Interest in Burlingame II the topic for Aspen council | AspenTimes.com

Interest in Burlingame II the topic for Aspen council

Andre Salvail
The Aspen Times
Aspen, CO, Colorado

Aspen Times fileAnother 167 residences are planned at Aspen's Burlingame Ranch, a worker housing complex. The city, which had contemplated asking voters in November to borrow money for the project, may be able to proceed without taking on debt.

ASPEN – The Aspen City Council will take up various facets of a proposed expansion to the Burlingame Ranch affordable-housing area Monday during a work session beginning at 5 p.m.

Burlingame’s first phase, completed in December 2008, consists of 91 units. It already has been constructed, sold and occupied. Plans call for 167 units at Burlingame II, but the project, if ever initiated, might be tackled in phases. Both phases are in same area, about 2.5 miles north of downtown Aspen off Highway 82 and Harmony Road, across the highway from Buttermilk.

Discussion is likely to center on pre-sales interest in the project, ways of financing construction and whether to complete the land-use process and design plans. In recent years, officials have discussed the possibility of asking voters for a $50 million bond issue to jump start construction, which would run somewhere between $90 million and $103 million if estimates obtained late last year are still accurate.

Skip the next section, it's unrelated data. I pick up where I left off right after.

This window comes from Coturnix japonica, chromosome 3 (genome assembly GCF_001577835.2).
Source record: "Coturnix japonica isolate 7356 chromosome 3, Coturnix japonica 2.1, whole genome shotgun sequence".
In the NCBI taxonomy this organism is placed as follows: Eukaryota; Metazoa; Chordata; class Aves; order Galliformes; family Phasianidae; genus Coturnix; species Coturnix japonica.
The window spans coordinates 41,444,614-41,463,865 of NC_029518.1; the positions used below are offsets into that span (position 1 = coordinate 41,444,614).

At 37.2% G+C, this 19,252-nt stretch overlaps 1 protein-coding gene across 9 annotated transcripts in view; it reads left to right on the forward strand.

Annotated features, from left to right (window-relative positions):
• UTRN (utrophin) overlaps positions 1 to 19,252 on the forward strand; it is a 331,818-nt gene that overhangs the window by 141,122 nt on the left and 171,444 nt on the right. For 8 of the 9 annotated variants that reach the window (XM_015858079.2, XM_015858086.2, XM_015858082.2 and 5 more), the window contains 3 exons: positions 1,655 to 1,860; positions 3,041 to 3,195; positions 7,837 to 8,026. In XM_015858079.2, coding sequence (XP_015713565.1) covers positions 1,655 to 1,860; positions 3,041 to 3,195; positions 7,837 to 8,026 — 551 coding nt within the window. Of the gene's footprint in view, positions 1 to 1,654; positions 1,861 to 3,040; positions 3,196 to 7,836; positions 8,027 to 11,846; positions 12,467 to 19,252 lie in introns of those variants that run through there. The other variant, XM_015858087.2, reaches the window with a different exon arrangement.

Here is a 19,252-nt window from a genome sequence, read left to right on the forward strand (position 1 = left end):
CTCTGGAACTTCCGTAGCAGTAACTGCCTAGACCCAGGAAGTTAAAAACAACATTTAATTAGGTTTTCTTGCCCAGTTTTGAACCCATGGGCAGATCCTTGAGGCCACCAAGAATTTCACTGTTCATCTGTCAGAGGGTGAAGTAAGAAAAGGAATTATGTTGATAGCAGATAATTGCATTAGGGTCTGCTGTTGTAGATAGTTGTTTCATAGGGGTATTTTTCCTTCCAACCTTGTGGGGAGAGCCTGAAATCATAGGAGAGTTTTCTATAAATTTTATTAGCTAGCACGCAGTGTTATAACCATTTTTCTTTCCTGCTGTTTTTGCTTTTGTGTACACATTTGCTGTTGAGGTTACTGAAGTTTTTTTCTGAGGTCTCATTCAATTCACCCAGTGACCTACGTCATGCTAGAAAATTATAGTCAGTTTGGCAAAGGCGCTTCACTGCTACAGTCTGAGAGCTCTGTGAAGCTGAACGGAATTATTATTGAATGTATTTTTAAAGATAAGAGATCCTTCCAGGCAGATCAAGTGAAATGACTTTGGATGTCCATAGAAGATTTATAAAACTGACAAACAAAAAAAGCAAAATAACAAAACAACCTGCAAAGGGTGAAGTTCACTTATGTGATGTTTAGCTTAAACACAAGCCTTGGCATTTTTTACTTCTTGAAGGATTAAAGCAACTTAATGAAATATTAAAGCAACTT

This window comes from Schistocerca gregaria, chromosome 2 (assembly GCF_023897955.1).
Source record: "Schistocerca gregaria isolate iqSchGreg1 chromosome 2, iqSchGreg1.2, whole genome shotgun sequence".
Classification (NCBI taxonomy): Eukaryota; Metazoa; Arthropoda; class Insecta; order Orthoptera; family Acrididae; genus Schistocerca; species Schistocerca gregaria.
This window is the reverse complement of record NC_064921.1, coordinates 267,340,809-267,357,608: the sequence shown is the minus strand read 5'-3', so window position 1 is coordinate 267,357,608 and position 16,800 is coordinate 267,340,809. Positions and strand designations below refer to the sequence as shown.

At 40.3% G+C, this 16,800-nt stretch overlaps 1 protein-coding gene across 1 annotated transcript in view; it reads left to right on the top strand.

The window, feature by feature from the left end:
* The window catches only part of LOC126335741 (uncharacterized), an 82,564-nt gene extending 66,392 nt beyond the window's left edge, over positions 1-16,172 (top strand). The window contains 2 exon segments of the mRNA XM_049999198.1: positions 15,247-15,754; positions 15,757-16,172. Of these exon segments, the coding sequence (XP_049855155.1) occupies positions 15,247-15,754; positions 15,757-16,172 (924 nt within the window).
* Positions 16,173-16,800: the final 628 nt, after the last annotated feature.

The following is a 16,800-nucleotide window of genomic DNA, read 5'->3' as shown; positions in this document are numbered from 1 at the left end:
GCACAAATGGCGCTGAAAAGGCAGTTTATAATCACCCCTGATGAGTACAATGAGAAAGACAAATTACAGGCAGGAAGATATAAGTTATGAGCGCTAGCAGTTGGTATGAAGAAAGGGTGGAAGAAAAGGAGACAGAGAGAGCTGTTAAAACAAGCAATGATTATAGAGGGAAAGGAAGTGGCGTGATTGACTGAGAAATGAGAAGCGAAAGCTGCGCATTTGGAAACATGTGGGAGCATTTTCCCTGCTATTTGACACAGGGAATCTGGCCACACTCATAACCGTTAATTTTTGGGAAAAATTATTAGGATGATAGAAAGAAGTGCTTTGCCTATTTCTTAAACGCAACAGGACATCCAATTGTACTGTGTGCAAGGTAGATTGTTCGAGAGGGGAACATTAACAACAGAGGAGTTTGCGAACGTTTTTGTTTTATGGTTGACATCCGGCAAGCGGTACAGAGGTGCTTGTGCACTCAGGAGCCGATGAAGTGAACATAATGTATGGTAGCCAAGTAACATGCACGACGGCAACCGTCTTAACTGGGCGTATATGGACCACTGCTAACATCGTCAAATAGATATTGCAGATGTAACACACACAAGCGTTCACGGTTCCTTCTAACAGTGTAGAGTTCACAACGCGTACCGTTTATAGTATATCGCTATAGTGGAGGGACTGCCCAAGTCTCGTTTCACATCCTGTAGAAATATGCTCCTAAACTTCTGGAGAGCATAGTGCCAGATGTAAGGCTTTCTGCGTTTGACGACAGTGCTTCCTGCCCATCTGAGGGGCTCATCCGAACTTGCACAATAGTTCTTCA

Now it appears the city is looking at different financing scenarios that would not involve such a hefty bond issue, as well as phasing construction in a way that would reduce costs while still meeting the expected demand for affordable housing.

“Staff recommends that council forego a November 2011 public vote on debt financing and utilize a pre-sales program to make future decisions on whether or not construction might be pursued with no debt via [a phased] plan,” affordable housing project manager Chris Everson said in a Friday memorandum to council members.

“This approach would postpone construction start, and thus realization of housing goals, by an additional year,” Everson said.

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The council could opt for a plan that would reduce or eliminate the use of debt financing for the project by allocating money from the portion of the real estate transfer tax (RETT) that’s dedicated to housing. For the past 18 months, the RETT has outperformed the city’s conservative budget estimates, Everson said.

“At one time, it was estimated the city would need to issue $50 million in debt to finance the development of Burlingame Phase II, but because of the RETT’s recent resiliency, staff sees the opportunity to significantly lower or eliminate the use of debt financing,” Everson said. Put simply, RETT revenue could be a direct way of financing construction.

An alternative suggestion, mentioned in Everson’s memo, states that the council could start the project – and the creation of local jobs – sooner by moving ahead with a November 2011 vote on debt financing. The amount of financing necessary to get started would be significantly reduced from the earlier $50 million if the project is broken into two or three phases, he said.

At a March work session, council members suggested that Everson move forward with a pre-sales effort at minimal cost. Potential Burlingame II buyers sign up on a “reservation list” and pay a $40 fee to determine potential eligibility under Aspen/Pitkin County Housing Authority guidelines. Under that step, the potential buyer’s local work history and detailed financial information is documented.

So far, of 167 total applicants, 58 have become APCHA-qualified. Eleven of the 58 currently own deed-restricted housing. Of the 167 total applicants, 101 are renters. Most of the demand is for Category 2, 3 and 4 housing.

The pre-sales effort kicked off on April 20. So far, about $18,000 has been spent to advertise it, the memo states.

asalvail@aspentimes.com